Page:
But soft! what light through yonder window breaks?
It is the east, and I fucking read fanfics til four in the morning again
With BOFTA approaching and associated madness, the hobbit tag shall live again! In other words, this shall become thorin oakenshield central. For all your blacklisting needs; my tag for hobbit & lotr is #the greatest adventure.
when you are going to be an aunt, the babies are everywhere and they are real
this is too real
fucking dying of allergies. fucking harvest time. best part is that everybody else is dying too so class sounds like an ashmatics convention.
my partner tried to call me a sweetheart the other day but he misspelled it and I read it as “sweetbeard” and then I decided that this is what dwarf couples call each other
so, naturally, here are two dwarves on a date
Boromir and Faramir touring Osgiliath with Denethor
Yet another pair of brothers who habitually steal my heart.
John Light as Oberon and Matthew Tennyson as Puck, in Shakespeare’s A Midsummer Night’s Dream at the Globe. Directed by Dominic Dromgoole.
Sure I’ll have this on my blog again
I got to see this on stage.
it was cute. and hilarious
Imagine spending all your time going up and down your best python friend.
I saw a comment on a discussion board recently saying that the “things I do for love” line proves that, proves what a corrupting influence Cersei is for Jaime.
Because no. Let me tell you about the “things I do for love” line and let me tell you about Jaime Lannister. Jaime Lannister is a knight and one of the ruling tenets of knighthood is courtly love. Courtly love essentially is the “things [one] does for love”. Now, for most knights, this means stuff like strapping a lady’s favour onto your chest or winning a tourney or slaying a dragon. The fact that Jaime takes the chivalric gesture of “the things I do for love” and shows how hollow it is by tossing a child out of a window is brilliant, because it proves from the get-go that Jaime Lannister is the perfect deconstruction of the knightly archetype. “Courtly love” originates from the idea that the greater extremes a knight is willing to go to for his lady, the greater his love is and GRRM manages to subvert that beautifully with this one example, because Jaime Lannister proves his love by committing random acts of defenestration. “The things I do for love” scene basically proves that Jaime is a monster masquerading as a hero and that’s all we’re supposed to take it as, we’re not supposed to look at the situation and find bizarre ways of blaming it on Cersei.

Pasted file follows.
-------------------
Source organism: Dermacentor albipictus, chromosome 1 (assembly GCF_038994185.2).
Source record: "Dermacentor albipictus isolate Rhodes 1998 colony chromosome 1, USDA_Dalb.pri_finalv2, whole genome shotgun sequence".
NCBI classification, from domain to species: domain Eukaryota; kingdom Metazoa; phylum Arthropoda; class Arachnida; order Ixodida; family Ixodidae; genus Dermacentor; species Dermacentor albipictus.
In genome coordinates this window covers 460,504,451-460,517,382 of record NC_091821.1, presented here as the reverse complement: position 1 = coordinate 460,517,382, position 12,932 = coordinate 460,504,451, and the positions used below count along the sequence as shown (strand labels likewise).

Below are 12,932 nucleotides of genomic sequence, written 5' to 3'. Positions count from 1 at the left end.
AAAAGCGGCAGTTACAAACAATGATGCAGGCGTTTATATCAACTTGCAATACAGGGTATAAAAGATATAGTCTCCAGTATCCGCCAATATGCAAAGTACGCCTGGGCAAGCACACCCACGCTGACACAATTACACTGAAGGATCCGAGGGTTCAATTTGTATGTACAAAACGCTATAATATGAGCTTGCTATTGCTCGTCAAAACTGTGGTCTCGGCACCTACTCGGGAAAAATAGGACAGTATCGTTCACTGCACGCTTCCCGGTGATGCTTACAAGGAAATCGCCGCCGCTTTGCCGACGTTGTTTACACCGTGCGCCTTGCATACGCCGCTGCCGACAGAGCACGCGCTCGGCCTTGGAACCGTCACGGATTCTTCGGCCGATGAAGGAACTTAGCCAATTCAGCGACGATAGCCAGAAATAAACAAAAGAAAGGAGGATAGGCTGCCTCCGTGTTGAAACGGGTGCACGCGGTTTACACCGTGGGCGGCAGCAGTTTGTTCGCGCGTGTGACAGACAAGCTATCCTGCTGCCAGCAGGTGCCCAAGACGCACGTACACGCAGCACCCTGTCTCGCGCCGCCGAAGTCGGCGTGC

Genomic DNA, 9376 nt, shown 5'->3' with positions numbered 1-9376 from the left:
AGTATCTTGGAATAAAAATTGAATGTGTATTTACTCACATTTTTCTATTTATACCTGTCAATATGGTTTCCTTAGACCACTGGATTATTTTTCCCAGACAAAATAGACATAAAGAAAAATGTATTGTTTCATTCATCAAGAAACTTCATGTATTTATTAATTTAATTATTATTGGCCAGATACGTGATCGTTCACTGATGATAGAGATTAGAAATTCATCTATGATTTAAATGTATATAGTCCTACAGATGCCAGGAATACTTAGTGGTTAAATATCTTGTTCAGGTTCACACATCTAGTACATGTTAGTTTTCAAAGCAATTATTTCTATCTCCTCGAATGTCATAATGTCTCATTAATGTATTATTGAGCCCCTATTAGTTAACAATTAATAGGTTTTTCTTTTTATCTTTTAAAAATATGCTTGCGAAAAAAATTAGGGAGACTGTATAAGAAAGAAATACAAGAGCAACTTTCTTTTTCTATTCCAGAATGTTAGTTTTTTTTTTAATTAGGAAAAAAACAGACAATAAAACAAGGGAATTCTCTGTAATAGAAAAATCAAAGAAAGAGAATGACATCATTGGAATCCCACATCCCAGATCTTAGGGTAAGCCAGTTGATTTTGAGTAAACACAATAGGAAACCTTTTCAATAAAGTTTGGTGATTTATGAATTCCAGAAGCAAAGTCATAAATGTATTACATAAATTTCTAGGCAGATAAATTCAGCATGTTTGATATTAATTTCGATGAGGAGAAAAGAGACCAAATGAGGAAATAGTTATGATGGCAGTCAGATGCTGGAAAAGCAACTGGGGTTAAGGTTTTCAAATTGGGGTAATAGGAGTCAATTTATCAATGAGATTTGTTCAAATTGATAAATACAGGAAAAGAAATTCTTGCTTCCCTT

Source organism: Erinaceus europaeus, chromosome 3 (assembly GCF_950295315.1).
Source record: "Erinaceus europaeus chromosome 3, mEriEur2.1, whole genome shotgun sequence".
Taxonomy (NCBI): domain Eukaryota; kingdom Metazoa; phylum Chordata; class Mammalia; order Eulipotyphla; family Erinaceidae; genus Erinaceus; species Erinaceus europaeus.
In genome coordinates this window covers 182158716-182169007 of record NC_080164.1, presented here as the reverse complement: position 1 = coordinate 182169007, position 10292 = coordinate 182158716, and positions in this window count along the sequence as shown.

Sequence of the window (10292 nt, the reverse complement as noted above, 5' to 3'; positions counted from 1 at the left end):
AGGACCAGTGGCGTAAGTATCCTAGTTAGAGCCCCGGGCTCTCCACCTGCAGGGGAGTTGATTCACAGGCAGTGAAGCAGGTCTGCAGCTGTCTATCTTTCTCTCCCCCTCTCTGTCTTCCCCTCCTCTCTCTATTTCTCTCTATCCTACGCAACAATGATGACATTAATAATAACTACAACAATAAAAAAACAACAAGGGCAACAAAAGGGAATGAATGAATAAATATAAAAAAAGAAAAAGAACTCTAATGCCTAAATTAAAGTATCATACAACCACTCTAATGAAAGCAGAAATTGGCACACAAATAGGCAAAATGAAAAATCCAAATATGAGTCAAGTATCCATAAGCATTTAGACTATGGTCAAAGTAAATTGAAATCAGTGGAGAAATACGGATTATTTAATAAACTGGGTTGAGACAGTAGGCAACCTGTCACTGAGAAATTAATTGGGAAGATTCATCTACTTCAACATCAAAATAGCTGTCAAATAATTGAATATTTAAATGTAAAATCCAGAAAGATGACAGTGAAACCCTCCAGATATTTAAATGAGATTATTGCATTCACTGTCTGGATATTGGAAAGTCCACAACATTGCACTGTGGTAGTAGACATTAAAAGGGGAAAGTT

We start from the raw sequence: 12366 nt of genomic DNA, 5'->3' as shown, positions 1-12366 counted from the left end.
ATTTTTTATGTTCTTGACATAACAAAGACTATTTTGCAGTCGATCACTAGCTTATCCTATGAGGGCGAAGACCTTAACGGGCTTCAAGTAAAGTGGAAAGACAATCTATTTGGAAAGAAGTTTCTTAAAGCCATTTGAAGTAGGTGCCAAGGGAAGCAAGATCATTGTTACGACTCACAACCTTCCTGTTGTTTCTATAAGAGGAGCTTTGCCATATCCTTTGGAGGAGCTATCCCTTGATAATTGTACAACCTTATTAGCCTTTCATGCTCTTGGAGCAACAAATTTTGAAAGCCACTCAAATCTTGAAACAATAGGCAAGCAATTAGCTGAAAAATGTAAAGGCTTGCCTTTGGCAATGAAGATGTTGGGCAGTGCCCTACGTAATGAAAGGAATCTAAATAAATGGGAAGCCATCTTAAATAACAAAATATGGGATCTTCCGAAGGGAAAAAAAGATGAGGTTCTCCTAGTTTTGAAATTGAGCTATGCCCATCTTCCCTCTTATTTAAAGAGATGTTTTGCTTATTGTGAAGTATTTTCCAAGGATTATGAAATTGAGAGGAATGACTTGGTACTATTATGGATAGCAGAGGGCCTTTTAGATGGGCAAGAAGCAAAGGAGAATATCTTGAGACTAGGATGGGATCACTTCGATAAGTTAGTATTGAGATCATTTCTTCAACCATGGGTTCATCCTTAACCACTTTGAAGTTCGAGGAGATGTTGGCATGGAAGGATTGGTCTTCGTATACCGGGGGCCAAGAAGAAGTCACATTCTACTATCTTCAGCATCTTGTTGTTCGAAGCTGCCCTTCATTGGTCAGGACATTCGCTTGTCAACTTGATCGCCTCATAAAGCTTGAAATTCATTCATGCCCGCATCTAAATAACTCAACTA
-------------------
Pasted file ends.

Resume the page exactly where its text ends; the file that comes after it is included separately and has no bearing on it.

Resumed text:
I have no idea how fandom goes around calling Sansa “dumb” for romanticising the knights and then turns around and pretends that Jaime is one of the “good guys” in these books. Look, fandom, even Sansa who so many of you think is so stoopid knows Jaime Lannister’s true colours from like book two. And yet here you are, deluding yourself that Jaime has only ever behaved villainously for the sake of his sister. It’s not true, okay? And it’s boring. And it doesn’t do justice to the fact that Jaime’s narrative is actually one of the most fascinating and complex of the books.